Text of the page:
You’ve probably heard the rule of the grocery store: Stick to the outer portion for the healthiest foods. If you’re looking for whole foods, why not focus on the produce section and pick up some fruits and vegetables that are in season? Whether your diet is plant-based or you regularly eat meat, you’ll get much-needed nutrients from these fresh choices. Eating seasonally is recommended, as you’ll get the highest quality and wider range of foods in your diet. Since these are all in season in the spring, you’ll get the best pickings to prepare.
In the last few years, beets have been said to benefit endurance athletes. Beets themselves are the root portion of the plant and are in season starting in the spring. Athletes often turn to beet juice, but try throwing them in a fresh salad for a seasonal spin.
When you think of Vitamin C you probably just think of oranges, but strawberries are a great source of it, as well. Strawberries really hit peak season in late April and the majority are grown in California. With so many ways to eat them—in a smoothie, salad or even dipped in chocolate—these are a fruit to add to your weekly shopping list.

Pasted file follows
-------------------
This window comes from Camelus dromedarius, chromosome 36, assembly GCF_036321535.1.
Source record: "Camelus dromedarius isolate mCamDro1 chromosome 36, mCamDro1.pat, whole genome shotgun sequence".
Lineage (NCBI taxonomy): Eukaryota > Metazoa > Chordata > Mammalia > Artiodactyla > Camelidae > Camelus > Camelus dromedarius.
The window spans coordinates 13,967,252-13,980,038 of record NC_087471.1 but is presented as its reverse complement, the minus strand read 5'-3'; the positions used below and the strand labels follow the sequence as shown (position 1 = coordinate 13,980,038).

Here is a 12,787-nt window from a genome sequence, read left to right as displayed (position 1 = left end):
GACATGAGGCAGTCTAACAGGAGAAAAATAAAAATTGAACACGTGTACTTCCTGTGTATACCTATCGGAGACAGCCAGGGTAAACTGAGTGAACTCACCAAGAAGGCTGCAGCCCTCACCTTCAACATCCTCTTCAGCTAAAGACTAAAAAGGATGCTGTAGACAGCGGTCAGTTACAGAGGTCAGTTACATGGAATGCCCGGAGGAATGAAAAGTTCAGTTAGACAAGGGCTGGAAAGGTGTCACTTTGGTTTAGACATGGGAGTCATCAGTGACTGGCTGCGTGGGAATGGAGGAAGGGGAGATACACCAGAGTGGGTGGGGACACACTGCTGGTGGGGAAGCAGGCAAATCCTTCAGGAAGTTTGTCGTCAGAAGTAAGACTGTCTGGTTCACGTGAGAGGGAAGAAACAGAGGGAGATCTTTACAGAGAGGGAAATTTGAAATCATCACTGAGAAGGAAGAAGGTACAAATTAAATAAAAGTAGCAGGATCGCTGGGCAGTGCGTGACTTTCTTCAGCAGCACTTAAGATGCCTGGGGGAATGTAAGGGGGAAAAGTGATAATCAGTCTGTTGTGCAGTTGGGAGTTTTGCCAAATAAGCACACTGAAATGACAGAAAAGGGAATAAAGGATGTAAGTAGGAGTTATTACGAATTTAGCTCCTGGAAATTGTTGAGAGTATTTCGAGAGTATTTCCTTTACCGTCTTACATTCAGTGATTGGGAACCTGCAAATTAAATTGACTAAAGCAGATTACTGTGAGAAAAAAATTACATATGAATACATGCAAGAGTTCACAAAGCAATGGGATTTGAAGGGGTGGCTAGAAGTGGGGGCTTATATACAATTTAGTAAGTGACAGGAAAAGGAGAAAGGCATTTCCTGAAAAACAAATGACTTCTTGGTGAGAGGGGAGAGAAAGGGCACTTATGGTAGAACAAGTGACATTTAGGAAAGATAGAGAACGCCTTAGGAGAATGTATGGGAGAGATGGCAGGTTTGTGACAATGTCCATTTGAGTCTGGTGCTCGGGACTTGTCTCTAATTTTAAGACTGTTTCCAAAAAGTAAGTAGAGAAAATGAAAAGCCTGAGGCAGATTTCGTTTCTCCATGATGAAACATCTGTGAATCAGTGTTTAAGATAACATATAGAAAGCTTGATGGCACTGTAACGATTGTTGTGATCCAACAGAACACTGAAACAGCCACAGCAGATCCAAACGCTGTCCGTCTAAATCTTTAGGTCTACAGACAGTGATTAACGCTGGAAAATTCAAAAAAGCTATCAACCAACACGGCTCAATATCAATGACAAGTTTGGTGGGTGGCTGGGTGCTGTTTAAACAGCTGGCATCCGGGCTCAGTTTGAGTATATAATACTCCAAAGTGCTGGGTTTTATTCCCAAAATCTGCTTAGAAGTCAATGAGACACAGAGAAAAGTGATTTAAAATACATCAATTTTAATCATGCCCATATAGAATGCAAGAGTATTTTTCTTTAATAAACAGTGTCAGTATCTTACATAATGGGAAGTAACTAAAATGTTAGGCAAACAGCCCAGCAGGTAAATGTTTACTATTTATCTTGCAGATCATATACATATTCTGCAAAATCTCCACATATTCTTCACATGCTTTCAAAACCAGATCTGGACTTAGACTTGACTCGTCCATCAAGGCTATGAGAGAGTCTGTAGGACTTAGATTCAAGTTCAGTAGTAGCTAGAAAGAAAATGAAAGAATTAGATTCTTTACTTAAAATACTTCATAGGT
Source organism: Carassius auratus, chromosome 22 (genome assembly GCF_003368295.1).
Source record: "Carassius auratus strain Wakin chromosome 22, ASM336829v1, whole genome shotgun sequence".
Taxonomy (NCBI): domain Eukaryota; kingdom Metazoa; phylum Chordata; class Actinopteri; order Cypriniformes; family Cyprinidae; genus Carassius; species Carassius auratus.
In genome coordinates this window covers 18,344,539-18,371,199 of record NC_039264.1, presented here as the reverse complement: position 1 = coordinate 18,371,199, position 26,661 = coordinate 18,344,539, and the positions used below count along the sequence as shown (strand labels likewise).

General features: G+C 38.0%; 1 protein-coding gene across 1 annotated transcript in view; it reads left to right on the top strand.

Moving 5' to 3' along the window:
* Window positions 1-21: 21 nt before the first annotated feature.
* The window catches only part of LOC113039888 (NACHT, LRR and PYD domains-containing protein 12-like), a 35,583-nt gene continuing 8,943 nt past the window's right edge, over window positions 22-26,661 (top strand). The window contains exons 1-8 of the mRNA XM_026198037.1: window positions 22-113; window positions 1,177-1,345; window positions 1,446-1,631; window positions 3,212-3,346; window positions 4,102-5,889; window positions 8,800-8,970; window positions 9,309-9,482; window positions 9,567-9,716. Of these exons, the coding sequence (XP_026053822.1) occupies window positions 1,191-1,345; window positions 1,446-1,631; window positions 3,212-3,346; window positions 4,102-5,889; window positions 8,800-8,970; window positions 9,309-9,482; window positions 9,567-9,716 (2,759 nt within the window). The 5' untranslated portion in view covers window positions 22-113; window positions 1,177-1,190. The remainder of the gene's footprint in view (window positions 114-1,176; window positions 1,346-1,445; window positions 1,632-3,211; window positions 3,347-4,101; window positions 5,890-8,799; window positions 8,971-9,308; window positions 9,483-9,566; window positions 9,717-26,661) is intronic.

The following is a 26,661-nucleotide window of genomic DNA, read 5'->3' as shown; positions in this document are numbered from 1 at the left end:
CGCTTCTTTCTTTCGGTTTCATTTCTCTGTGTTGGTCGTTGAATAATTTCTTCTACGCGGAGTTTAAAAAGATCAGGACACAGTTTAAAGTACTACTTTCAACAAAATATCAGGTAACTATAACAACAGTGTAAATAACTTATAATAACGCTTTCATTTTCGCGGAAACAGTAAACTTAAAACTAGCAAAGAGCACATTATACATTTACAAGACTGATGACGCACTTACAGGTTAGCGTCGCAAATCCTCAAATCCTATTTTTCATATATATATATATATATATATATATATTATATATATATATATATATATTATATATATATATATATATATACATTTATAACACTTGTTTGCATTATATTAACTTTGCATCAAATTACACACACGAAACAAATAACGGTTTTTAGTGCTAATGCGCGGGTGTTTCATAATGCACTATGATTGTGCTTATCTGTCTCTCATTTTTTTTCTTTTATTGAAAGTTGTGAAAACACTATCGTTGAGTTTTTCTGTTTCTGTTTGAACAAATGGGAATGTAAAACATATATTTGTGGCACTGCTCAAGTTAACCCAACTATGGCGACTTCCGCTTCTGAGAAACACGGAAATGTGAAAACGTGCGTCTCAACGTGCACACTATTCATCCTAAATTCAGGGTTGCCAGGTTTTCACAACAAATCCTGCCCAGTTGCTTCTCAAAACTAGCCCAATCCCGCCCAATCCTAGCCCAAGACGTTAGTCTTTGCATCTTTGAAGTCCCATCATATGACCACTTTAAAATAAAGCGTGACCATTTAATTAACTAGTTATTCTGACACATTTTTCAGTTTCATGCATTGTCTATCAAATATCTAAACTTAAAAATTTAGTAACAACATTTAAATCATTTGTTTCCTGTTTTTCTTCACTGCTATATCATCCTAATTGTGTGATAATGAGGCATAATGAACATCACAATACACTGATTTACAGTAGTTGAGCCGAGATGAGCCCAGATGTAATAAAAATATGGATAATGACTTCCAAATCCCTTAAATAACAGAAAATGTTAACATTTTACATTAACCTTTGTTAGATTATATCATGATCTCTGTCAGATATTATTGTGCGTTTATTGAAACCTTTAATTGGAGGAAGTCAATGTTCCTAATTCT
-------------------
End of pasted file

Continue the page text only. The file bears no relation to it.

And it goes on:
You may see these and have no idea where to start, but artichokes are packed with fiber and low in cholesterol. You can eat the leaves and the heart of the plant; the whole thing is not edible. Artichokes make a great side dish—try dipping it in melted ghee—or can be added to pasta and pizza with some olive oil.
This little citrus fruit packs a big punch. Of course you don’t want to take a big bite, but starting your day off with some lemon water is a great way to boost digestion and your immune system. It is a great addition to a DIY salad dressing—just add a squeeze of the juice to some olive oil and spices—or zest it for a little extra flair. You’ll get a ton of vitamin C and other nutrients from both the pulp and rind.
Get an added dose of greens with this vegetable, which can be sauteed, steamed or just eaten raw. You’ll get vitamin C and K from the florets, and it's currently in peak season, though it is grown year-round.